A divided world
Fact: Resources in the world are unequally shared out. In many areas the rich are getting richer and the poor are getting poorer.
80% of the world population have 20% of the resources & therefore 20% of the world population have 80% of the resources.
It has been said by several people that we have enough for everyone's needs. Not everyone is greedy. Yet people still die of hunger.
What people in the UK would call a 'basic' would often be considered a luxury in a developing country.
Differences between the rich world & poor world
Food - plenty of food; food is wasted; balanced diet available; obesity is a growing problem; food from around the world is available.
Water - clean water; water usually drinkable from tap; each house has running water; separate sanitation & fresh water system.
Education - (in UK) education from age 4 - 18 is free; choice of private schooling; every child must go to school or have a good home tuition provided.
Health - (in UK) there is free medical care; choice of private or NHS; most people live near a hospital; plenty of GPs available; lastest in medical care.
Housing - housing is generally good; houses have water, gas, toilet, electricity etc.
Social Security - unemployment benefits & pensions.
Differences between the rich world & poor world (2
Food - very little food; every last grain is used; malnutrition common, plus linked diseases e.g. ricketts; limited diet such as rice only.
Water - most water contaminated; water full of harmful bacteria; a well in a village is a luxury; sewage mixes with drinking water.
Education - many have no free schooling; rely of sponsorship for school; little chance of education for poor children.
Health - usually you pay before treatment; no choice of type of medical care; nearest hospital could be 300miles away; doctors may do clinics once every 3 months; outdated technology & medicines.
Housing - shelter built from what materials can be found; usual to have no electricity, toilet, etc.
Social Security - nothing for unemployed or old aged.
Five Basic Needs
There are 5 basic needs for all human beings: food, water, health, education & work.
FOOD - is essential for life. If you have no food or don;t receive a regular balanced diet you will suffer from malnutrition. No food = no energy, so you cannot work which means no income.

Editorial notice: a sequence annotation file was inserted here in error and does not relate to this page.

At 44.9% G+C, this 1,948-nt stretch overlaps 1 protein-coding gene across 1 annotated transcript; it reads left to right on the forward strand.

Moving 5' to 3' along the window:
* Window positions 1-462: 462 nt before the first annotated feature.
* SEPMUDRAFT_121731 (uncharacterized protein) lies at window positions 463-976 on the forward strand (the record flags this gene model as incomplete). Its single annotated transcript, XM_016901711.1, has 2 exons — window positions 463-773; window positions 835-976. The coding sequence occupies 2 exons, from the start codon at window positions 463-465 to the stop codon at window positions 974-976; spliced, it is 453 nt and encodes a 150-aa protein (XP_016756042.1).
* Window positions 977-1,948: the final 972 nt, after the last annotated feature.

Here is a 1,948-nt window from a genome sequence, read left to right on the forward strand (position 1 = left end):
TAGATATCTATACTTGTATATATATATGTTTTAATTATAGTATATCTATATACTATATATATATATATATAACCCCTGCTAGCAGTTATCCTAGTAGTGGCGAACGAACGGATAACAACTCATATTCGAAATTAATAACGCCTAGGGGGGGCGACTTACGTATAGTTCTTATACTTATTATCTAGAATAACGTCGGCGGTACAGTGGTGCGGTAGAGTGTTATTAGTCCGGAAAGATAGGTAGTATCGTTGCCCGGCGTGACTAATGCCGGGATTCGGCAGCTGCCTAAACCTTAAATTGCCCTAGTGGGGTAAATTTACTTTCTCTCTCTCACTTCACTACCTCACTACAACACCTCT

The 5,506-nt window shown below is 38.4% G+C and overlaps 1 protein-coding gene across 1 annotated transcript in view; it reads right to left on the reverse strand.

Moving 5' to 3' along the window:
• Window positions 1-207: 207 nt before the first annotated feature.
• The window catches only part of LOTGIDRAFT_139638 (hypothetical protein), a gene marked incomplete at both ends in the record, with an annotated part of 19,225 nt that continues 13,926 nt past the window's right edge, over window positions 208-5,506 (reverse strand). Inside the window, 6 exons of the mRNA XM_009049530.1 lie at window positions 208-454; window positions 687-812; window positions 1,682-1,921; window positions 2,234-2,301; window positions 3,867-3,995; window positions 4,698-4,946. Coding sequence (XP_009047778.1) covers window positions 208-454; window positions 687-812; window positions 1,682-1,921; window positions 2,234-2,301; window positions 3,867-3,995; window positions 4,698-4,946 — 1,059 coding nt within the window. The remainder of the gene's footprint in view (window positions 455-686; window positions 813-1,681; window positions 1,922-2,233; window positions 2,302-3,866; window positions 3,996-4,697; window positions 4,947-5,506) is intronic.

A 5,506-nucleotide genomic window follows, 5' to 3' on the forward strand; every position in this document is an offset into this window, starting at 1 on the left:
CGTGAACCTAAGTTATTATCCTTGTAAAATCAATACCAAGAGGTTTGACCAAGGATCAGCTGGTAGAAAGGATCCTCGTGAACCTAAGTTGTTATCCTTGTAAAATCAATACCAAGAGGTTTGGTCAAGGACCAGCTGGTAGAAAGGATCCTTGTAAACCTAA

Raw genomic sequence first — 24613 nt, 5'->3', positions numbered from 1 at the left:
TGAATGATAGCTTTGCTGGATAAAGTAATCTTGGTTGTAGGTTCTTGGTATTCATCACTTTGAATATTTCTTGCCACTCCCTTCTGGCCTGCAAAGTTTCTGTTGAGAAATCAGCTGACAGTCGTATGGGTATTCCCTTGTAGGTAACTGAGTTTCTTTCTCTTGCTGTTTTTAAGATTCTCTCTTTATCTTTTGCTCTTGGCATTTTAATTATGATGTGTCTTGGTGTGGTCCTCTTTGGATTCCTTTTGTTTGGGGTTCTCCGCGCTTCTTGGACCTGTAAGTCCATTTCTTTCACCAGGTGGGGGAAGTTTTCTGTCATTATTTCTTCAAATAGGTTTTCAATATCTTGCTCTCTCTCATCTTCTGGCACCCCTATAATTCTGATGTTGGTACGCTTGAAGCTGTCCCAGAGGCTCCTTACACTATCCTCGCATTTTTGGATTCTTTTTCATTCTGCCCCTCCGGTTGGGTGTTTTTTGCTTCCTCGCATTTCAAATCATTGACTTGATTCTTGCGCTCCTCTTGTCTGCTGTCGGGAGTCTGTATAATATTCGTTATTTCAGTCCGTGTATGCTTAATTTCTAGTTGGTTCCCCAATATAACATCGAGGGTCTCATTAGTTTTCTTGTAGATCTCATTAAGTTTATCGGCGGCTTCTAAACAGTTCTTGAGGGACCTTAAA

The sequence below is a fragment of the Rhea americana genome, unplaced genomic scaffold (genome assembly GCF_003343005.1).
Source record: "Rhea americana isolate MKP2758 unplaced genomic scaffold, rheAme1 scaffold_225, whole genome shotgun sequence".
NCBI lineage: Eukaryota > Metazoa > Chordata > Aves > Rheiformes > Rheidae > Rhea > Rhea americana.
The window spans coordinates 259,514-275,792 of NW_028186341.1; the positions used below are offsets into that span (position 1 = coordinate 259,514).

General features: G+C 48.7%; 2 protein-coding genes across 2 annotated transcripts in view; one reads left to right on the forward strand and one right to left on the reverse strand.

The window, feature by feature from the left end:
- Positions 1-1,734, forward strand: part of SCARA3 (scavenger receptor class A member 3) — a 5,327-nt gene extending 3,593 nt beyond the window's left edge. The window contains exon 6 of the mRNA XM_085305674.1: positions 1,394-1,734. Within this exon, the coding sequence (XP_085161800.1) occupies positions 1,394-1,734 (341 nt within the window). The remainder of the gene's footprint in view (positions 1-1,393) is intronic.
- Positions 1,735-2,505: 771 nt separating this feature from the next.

WATER - is essential for life also. Dirty water is potentially an invisible killer & can cause hundreds of illnesses.
HEALTH - it is better to prevent disease than to have a cure for it.
EDUCATION - most countries agree that a basic education should be free & available to all children. If children in poor countries receive education, they have been given the first enabling step to leave the poverty cycle. This helps them to get a skilled job.
WORK - even in the UK, during times of high unemployment people have talked about their right to a job. In most developing countries if you do not work, you do not eat.
Many developing countries have huge debts. Trying to pay off the debt has now become a serious problem for the countries concerned, with tragic consqueneces for their people. For example: The Sub-Saharan Africa region pays back US$10billion every year from a load - this is 4x as much money as the region spends each year on helth & education.
Loans & Debts
By the end of the 1970s oil exporting countries had much wealth which was invested in Western banks. The banks loaned the money to developing countries at low interest rate. The money was suppose to be used for health systems and other schemes but it was often squandered by corrupt government officals.
Interest rates began to rise due to recession & unemployment. Prices of export food fell & developing countries began to earn less. But theyhad to pay more for essentials that they imported.
Developing countries now owe money to Western banks, the Internation Monetary Fund (IMF) & even their own banks. Decemeber 2000 - 41 countries were classed as 'heavily in debt'. Their debt now stands at US$215billion. In 1980 the debt was only US$55billion.
The debt grows
Loans being paid by developing countries must be paid in hard currency (e.g. UK pound, US dollar, Japanese yen), despite some countries offering to pay in goods such as oil. Because they have to exchange their currnecy for on the others listed above the value of their currency could fall (which is quite usual) - the debt rises as it takes more of their money to buy the hard currency.
Some countries try to borrow money to pay off the earlier loan. In theroy it gives them more money to develop, earn more & therefore pay off the debt. But, in reality it just adds a new name to the debt. They get deeper in debt, called a debt spiral. Often loans come with a 'sting in the tail' in the form of strict conditions, such as cuts in free health care.
Solutions - the simple solution would be to cancel all debts. It has been pointed out that the original loans have been repaid over, & developing countries pay back more each year than the West gives in aid, loans & investment added together.
FACT: The total cost of providing debt relief to the 20 worst affected countries would amount to between £3.5 billion & £4.54 billion. Sounds like a lot, but this is what it cost to build Euro Disney.
Jubilee 2000 Coalition - end debt!